The wind had picked up that morning turning the sky into an overcast freeway. A one-way procession of shape-shifting cumuluses, cirruses and stratuses rolled by making their eternal commute across the sky. Like most kids, I’d been obsessed with clouds when I was young and devoted a generous amount of time simply delighting in them. Unfortunately, I’d grown jaded by these nebulous masses of vapour suspended above us and, like most adults, now lived my days mostly unaware of them. The exceptions being: when on holiday, on a particularly impressive dusk or when falling in love (or participating in any other dopamine peaking activity). Now as I watched them dance before me, it made me sad to think that I hadn’t taken the time to do this in so long.
I guess I was beginning to feel the affects of the medicine as the sensation of existing had become spongier, looser and more cushiony than before. As I laid noticing these slight changes, I wiggled around and adjusted my posture just to test the calibre of my soberness. My mind, my thoughts, my consciousness it was all in check. No changes there.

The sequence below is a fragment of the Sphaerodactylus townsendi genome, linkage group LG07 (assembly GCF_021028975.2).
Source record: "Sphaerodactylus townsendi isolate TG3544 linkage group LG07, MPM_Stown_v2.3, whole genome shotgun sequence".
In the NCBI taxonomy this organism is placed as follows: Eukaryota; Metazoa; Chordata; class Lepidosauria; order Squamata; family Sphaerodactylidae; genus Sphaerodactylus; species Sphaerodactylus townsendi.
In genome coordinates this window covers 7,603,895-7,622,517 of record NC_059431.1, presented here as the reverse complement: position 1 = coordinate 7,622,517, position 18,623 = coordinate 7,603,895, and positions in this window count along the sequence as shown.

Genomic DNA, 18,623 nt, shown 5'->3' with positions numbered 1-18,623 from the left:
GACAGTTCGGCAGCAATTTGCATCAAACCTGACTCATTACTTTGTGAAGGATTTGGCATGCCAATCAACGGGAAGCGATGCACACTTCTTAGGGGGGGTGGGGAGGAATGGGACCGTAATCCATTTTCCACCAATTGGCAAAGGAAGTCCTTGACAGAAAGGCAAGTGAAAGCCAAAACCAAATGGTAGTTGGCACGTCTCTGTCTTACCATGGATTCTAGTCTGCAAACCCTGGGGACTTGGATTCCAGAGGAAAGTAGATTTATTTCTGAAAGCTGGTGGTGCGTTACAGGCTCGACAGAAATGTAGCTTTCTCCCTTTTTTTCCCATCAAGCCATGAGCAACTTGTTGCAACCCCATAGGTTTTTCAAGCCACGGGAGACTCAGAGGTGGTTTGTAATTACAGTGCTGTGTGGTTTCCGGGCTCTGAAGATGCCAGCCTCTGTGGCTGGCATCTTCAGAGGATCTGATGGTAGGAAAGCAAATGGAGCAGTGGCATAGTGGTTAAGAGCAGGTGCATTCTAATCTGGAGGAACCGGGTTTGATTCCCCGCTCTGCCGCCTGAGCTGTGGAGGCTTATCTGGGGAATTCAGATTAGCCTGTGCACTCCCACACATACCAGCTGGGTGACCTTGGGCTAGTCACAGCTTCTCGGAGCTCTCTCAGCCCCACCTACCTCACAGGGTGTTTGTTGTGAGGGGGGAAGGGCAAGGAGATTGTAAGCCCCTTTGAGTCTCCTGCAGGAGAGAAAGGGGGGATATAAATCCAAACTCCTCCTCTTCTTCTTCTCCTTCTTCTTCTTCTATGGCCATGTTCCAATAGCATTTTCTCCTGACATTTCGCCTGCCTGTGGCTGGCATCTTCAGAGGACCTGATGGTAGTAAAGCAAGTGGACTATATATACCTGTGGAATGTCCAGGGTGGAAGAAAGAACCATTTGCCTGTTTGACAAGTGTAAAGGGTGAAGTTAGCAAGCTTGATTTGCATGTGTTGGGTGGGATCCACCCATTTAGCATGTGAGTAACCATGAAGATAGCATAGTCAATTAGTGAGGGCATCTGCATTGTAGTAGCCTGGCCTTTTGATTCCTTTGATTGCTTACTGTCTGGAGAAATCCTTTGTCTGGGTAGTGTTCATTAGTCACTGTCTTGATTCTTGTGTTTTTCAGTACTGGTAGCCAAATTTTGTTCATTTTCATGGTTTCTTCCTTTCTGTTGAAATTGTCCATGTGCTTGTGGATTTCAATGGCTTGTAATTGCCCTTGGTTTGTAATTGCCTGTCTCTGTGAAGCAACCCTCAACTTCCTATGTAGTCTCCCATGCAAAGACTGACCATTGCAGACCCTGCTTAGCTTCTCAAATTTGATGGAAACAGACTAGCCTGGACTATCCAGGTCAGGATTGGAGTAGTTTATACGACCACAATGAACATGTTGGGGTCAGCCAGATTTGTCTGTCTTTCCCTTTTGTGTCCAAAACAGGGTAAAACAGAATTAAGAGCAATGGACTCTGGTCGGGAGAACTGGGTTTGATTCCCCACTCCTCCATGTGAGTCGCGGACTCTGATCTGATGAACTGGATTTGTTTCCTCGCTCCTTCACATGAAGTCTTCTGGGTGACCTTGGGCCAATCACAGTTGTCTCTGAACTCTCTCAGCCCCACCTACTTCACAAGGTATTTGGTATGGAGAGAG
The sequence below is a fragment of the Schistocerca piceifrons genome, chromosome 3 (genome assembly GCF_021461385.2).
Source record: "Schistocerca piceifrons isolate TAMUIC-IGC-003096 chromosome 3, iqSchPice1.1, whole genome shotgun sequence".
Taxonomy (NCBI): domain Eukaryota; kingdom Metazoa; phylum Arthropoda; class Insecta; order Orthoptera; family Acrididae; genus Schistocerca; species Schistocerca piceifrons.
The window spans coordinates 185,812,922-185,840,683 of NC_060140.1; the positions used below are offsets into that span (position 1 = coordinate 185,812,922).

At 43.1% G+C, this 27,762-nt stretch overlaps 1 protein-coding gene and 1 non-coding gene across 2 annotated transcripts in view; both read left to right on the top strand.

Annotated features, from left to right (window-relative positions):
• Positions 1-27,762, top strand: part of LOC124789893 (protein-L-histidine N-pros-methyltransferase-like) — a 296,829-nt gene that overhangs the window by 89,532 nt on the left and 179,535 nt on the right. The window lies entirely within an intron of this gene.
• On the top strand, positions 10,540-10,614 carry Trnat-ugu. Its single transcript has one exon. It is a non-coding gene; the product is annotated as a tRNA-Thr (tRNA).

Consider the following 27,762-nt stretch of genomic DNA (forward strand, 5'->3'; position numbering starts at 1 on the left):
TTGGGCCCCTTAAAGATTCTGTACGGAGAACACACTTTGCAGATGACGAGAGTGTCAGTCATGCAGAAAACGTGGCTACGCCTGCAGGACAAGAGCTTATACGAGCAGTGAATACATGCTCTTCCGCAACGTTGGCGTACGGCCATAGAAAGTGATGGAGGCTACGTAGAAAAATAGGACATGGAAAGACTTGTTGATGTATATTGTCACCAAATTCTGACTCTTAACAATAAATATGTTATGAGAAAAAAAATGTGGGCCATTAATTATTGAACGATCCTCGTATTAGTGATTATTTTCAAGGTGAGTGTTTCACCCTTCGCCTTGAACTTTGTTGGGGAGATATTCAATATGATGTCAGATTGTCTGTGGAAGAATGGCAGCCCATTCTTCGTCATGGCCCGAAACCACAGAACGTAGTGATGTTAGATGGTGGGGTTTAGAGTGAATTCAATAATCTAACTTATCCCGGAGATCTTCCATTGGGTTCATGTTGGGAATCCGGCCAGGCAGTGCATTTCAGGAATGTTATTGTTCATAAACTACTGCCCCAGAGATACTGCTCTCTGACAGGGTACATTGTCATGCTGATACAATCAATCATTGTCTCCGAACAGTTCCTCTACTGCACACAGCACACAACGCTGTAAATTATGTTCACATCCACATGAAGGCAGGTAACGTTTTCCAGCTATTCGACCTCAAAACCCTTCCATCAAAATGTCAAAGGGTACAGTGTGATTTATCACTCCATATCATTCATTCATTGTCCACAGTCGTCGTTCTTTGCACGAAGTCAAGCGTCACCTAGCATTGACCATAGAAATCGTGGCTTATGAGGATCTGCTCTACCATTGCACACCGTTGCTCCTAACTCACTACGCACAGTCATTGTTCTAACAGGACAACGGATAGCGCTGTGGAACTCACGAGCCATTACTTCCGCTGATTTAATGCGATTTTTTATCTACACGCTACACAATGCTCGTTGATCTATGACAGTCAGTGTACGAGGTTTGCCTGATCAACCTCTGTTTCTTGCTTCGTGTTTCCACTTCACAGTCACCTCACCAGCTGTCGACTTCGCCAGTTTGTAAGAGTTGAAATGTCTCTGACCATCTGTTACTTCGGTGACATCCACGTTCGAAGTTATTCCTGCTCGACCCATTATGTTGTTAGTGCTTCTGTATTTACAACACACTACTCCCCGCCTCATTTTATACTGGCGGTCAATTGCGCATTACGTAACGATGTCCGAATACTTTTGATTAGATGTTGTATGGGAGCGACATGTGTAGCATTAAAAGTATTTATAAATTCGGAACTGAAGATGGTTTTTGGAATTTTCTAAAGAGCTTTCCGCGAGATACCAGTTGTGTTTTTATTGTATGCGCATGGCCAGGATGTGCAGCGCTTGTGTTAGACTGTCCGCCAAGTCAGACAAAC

It was though at this point, immediately after concluding that everything felt rather normal, when I heard a voice yell out at me. The strange thing was that this was not a human voice. It came from something other. An other that I couldn’t place in any which way in particular. A voice more ‘felt’ than ‘heard’. External yet at the same time internal. Not of the mind. More akin to one you might hear from the heart. Yet even though it existed within me, it seemed to belong somewhere omnipresent, ancient and eternal.
“Would you like to go to the theatre?” it asked again. Thundering this time (I guess in case I hadn’t heard it?), in its not-normal-felt-everywhere voice that reverberated through my interior like it was speaking direct into the microphone of my soul’s very own PA system. Upon this second hearing, I noticed that it indescribably belonged to a woman in the sense that I can’t tell you what about it made me know it was a woman’s voice at all. Inherently knowing I wouldn’t have to physically speak for her to hear, I thought,